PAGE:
September 11, 2013
A 300,000 square foot refrigerated warehouse in Delanco, New Jersey, burned down last week, and the local fire chief says solar panels are partly to blame. No, the 700 solar panels on top of the Dietz & Watson warehouse didn't cause the fire, but their presence did dissuade Delanco Fire Chief Ron Holt from putting his team on the roof. "With all that power and energy up there, I can't jeopardize a guy’s life for that,” Holt told NBC Philadelphia. The only thing firefighters fear more than fire is solar.
So long as a solar panel is getting sunlight, it's impossible to turn off. "During daylight, there can be enough voltage and current to injure or even kill a firefighter who comes in contact with the energized conductors," Matthew Paiss, a fire engineer with the San Jose Fire Department,wrote in a handy guide for firefighters. The Dietz & Watson warehouse fire started when the sun was out. By the time the sun went down, the fire was beyond control. The warehouse burned for 29 hours.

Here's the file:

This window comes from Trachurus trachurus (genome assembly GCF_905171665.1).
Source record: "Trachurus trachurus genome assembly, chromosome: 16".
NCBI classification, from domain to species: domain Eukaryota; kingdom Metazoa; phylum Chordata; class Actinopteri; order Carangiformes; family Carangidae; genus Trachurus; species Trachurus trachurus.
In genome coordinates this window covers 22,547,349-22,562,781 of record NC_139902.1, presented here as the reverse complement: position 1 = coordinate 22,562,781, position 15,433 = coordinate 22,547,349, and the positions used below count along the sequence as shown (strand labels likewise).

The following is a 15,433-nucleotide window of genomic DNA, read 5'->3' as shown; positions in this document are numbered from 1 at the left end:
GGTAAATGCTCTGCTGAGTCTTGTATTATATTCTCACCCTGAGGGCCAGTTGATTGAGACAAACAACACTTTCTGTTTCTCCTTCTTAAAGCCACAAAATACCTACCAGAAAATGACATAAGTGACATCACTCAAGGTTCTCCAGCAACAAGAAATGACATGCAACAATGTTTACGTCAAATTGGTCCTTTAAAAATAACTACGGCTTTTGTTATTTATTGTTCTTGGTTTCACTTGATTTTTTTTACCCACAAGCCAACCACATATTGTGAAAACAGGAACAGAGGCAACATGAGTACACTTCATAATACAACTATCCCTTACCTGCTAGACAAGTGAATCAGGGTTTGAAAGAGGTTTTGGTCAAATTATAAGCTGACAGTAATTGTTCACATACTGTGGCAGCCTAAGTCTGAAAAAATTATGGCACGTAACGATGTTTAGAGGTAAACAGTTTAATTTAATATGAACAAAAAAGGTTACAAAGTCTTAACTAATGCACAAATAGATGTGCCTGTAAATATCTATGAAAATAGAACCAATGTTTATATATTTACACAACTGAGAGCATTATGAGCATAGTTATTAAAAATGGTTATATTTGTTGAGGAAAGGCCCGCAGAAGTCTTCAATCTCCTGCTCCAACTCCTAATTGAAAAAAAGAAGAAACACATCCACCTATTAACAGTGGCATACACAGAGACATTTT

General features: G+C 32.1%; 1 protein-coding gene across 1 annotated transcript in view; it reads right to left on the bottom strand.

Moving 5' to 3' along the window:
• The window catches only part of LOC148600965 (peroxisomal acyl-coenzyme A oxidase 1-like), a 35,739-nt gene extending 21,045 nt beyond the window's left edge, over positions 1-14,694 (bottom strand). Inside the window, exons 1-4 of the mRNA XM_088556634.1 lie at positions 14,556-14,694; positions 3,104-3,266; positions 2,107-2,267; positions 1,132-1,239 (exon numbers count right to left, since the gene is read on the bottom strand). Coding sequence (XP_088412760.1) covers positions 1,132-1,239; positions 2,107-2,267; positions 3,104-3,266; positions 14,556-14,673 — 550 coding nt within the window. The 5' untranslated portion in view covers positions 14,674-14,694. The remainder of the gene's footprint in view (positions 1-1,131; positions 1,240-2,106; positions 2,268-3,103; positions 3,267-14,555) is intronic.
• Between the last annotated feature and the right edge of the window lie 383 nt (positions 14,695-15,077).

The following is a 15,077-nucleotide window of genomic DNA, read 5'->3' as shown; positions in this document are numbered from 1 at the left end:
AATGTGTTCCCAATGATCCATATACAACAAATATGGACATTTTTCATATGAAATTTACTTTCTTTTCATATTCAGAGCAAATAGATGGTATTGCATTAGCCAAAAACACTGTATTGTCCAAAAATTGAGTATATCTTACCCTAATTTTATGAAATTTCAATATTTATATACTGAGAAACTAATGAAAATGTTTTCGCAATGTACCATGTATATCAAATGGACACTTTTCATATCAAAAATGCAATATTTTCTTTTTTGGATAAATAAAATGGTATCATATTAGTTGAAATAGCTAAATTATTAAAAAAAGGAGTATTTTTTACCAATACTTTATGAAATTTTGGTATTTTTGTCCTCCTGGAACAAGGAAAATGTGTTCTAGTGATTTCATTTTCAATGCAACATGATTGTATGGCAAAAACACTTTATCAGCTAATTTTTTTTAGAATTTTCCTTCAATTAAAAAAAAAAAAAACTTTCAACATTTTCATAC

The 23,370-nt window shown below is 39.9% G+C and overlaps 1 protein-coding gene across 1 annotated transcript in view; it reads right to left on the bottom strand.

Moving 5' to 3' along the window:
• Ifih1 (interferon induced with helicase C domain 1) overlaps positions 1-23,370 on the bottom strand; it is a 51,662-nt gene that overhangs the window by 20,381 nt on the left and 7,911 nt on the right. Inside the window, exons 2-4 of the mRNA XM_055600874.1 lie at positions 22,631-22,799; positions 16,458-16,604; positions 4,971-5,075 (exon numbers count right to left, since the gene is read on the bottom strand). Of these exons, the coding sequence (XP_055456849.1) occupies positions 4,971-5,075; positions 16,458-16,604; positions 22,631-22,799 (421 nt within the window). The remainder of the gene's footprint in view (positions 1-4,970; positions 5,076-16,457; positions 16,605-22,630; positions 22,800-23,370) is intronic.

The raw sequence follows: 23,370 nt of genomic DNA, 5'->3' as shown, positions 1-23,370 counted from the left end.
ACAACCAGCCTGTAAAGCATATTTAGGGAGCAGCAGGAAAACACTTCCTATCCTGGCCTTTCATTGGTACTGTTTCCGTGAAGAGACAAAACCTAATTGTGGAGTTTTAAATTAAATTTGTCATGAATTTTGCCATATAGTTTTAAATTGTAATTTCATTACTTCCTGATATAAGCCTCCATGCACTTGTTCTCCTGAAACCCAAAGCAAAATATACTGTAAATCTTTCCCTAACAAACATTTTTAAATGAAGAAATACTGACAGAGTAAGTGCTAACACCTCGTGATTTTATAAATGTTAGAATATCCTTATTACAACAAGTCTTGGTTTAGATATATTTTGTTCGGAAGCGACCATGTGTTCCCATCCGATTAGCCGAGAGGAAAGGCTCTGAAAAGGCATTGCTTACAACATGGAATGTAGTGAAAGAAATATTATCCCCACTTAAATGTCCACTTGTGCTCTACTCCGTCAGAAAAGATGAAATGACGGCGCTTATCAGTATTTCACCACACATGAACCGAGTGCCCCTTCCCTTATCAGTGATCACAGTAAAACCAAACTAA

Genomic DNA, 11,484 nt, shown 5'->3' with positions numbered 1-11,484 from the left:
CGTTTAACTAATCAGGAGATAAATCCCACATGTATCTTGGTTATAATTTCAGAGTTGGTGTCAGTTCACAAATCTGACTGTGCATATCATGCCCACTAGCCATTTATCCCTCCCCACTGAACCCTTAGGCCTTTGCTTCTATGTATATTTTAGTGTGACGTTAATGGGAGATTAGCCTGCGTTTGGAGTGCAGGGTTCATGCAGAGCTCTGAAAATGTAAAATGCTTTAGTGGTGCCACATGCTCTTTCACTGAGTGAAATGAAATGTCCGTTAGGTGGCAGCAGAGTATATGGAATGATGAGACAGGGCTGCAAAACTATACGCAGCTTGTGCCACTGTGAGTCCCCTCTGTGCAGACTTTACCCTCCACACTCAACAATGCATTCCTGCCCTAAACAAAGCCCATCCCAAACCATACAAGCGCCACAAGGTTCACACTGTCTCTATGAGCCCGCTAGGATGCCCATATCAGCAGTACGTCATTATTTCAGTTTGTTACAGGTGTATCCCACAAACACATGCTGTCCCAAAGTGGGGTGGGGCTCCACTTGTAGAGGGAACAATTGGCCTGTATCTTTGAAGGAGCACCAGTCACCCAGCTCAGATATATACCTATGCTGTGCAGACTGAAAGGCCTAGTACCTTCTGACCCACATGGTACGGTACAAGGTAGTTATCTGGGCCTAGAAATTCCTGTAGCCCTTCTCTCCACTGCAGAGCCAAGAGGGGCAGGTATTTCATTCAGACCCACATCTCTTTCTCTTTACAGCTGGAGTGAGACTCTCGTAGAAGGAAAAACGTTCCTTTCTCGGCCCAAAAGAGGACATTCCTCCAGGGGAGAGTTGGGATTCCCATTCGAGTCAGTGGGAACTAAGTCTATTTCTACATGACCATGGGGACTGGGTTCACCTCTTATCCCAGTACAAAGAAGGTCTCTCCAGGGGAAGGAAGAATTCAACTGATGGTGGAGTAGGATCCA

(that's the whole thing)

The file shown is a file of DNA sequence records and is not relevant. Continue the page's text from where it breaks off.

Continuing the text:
As Paiss explained in his essay on solar panels and firefighting, roof access is crucial for firefighters:
In a house fire, superheated smoke and gases (which can exceed 1,200°F) rise to the ceiling and then bank down back to the floor. Just one lungful of this smoke can kill. Cutting a hole in the highest point of the room allows the superheated gases and fire to rise out of the building, rapidly improving visibility as well as the survivability of the structure and those trapped inside. This also allows firefighters on the hose line to advance inside to locate the seat of the fire and any victims. This “vertical ventilation” has saved many lives and valuable property—besides actual rescue, this is one of a firefighter’s primary responsibilities.
But the presence of rooftop-mounted PV arrays has made cutting through a roof more challenging. In the past, the fire service had plenty of room to ventilate where it is most effective—directly above the fire. With PV arrays now covering large areas of roofs, firefighters are limited in where they can cut and where they can exit the roof. Since the PV modules cannot be cut through, and moving them is time-consuming and potentially dangerous, rooftop PV systems pose some risks—mainly shock and trip hazards.
Read more at The Atlantic Cities.
(Image via John Hanley/Shutterstock.com)
September 11, 2013